Most individuals in community associations fall into one of three categories:
- Owner/Occupants: motivated to maintain value and foster relationships
- Investor Owners: motivated by financial benefit; less regard for the quality of the community
- Renters: Often view community associations as apartment living
In many homeowner and condominium associations, there exists a stigma against renters. Often this stigma is unwarranted. If rental issues arise in your community, ask a few preliminary questions:
1. Do tenants receive governing documents?
2. What communications (if any) do tenants receive from the association?
3. What steps are taken to involve tenants?
4. Is there a record to support the idea that tenants cause more problems in the community?
Communicating and involving renters in the community may resolve rental issues facing the association and the membership.
What Constitutes a “Rental”
Under Oregon law, “rent” means “any payment to be made to the landlord under the rental agreement, periodic or otherwise, in exchange for the right of a tenant and any permitted pet to occupy a dwelling unit to the exclusion of others and to use the premises.”
If the association has a rental restriction and there is a question of whether an owner is in violation, it may be difficult to determine if an owner is actually “renting.” For example, if the owner’s child lives in the home and is not paying any rent, then that arrangement does not likely constitute a “rental.”
But what if someone other than the owner is residing in the property and it is difficult to determine whether the arrangement is a rental? One thing an association can do is have the owner sign a rental affidavit. The affidavit is a signed and notarized document stating that the owner is not renting their unit. This satisfies the board’s obligation to inquire whether the property is in violation of any rental restriction. Click here for: Sample Rental Affidavit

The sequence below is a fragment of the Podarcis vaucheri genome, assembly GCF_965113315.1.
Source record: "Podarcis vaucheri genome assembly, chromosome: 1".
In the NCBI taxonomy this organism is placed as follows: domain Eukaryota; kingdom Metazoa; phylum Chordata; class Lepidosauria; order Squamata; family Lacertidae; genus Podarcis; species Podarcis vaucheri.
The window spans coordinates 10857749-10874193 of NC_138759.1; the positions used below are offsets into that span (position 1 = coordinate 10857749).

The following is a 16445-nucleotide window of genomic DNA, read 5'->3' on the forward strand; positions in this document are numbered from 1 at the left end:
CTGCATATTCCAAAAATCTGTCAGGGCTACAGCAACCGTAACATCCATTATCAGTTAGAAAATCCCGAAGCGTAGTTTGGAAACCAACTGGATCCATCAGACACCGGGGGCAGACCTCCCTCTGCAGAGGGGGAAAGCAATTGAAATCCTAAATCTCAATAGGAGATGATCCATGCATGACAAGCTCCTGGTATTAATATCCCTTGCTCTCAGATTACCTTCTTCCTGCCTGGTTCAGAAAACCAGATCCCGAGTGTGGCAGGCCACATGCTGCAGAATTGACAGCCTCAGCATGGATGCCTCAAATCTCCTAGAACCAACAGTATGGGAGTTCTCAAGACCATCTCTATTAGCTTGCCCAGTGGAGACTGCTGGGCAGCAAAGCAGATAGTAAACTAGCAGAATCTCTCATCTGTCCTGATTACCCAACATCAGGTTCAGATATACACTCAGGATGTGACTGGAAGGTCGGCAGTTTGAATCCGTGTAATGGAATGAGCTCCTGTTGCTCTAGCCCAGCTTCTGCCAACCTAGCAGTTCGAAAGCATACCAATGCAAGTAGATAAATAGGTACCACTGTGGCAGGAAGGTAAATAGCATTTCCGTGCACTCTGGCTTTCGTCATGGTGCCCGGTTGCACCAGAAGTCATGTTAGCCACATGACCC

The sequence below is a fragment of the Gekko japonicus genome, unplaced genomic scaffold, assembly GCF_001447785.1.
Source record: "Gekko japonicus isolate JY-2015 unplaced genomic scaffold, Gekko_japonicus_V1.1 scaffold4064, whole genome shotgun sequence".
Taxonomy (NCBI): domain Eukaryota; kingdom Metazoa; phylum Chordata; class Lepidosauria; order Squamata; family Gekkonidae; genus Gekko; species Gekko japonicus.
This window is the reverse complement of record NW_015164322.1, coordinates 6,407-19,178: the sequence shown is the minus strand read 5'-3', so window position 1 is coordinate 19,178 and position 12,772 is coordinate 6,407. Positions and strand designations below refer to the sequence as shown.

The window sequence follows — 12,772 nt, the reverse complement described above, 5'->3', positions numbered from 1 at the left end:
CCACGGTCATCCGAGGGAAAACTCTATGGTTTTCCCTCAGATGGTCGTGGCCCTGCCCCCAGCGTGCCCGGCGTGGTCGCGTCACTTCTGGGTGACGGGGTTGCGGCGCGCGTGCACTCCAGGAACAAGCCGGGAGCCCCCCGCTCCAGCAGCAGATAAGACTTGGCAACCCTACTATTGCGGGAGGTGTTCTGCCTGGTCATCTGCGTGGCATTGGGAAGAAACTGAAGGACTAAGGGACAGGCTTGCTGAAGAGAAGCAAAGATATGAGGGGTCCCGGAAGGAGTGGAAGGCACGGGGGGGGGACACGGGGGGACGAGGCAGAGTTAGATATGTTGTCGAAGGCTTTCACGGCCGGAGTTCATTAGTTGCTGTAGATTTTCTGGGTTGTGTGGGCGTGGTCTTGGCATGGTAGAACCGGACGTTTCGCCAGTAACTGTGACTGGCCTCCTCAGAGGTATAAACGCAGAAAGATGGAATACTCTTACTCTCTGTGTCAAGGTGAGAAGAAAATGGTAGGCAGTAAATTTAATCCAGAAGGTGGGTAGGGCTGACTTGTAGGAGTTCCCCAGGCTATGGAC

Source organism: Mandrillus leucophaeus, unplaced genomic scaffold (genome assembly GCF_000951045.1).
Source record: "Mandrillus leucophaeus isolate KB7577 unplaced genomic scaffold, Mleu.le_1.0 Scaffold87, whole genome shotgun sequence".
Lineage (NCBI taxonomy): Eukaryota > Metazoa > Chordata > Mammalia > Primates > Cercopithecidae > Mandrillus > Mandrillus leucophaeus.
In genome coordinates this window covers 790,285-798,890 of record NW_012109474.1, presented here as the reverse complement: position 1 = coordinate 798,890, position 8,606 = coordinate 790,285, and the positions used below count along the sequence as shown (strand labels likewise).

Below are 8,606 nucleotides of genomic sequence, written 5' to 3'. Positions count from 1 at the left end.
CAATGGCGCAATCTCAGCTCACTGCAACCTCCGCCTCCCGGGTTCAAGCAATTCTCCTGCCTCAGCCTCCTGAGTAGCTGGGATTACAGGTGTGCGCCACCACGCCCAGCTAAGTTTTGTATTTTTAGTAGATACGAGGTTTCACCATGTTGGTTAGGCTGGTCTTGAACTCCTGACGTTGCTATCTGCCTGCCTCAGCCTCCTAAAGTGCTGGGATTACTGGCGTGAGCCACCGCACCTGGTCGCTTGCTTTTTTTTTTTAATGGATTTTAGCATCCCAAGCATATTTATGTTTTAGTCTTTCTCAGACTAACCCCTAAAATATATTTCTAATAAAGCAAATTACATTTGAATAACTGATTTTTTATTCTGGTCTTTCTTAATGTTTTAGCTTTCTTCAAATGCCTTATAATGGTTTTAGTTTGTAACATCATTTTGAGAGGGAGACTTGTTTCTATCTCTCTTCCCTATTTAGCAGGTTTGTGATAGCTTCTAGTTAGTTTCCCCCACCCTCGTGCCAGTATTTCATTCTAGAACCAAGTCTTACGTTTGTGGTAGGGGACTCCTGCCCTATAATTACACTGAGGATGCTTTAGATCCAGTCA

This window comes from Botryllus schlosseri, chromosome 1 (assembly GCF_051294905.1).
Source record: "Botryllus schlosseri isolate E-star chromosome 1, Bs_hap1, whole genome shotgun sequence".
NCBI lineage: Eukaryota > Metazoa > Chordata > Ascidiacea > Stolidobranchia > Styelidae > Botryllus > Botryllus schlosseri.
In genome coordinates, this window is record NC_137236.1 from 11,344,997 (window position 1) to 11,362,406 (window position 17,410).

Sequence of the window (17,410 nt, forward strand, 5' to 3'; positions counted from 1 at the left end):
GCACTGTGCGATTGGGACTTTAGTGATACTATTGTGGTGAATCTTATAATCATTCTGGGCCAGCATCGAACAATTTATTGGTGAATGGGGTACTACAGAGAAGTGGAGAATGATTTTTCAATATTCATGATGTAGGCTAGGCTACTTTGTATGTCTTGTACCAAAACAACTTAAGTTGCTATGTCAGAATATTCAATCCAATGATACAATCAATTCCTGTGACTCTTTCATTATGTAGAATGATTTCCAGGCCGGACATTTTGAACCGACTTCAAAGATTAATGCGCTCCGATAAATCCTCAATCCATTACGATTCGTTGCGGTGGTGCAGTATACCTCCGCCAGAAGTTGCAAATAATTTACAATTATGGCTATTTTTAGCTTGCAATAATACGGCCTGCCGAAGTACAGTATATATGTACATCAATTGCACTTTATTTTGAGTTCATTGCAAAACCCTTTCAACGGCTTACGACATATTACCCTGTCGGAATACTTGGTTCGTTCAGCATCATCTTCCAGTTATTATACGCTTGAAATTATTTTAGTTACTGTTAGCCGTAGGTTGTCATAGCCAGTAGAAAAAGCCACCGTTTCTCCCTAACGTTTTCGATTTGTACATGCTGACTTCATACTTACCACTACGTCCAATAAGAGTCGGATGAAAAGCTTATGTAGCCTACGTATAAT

Adopting a Rental Restriction
Restricting an owner’s right to rent or lease their lot or unit requires an amendment to the governing documents. There are several things to consider before embarking on a rental amendment. First, will the association get enough owners to vote “yes” to approve the amendment? Should the rental amendment be retroactive, or should existing owners currently renting be exempt? Lastly, consider adding a “hardship” clause which gives the board discretion to allow a rental which exceeds the rental cap in the case of extenuating circumstances (military service, overseas job transfer, etc.)
There are other options in addition to a blanket rental restriction. First, the association could adopt an amendment regulating leases or rentals. Requiring, for example, all rentals must be at least 30 or 60 days, all lease agreements must include a provision that the tenants will receive and follow the governing documents (including rules and regulations), and owners who rent their property must provide the association with the tenant’s contact information.
In most cases, the association is better off focusing on the fair and equitable enforcement of the association’s governing documents. If renters are causing parking issues, enforce the parking restrictions. If tenants are creating noise complaints, enforce the nuisance or noise provisions. In other words, deal with the effects of renters rather than attempting to restrict or limit rentals.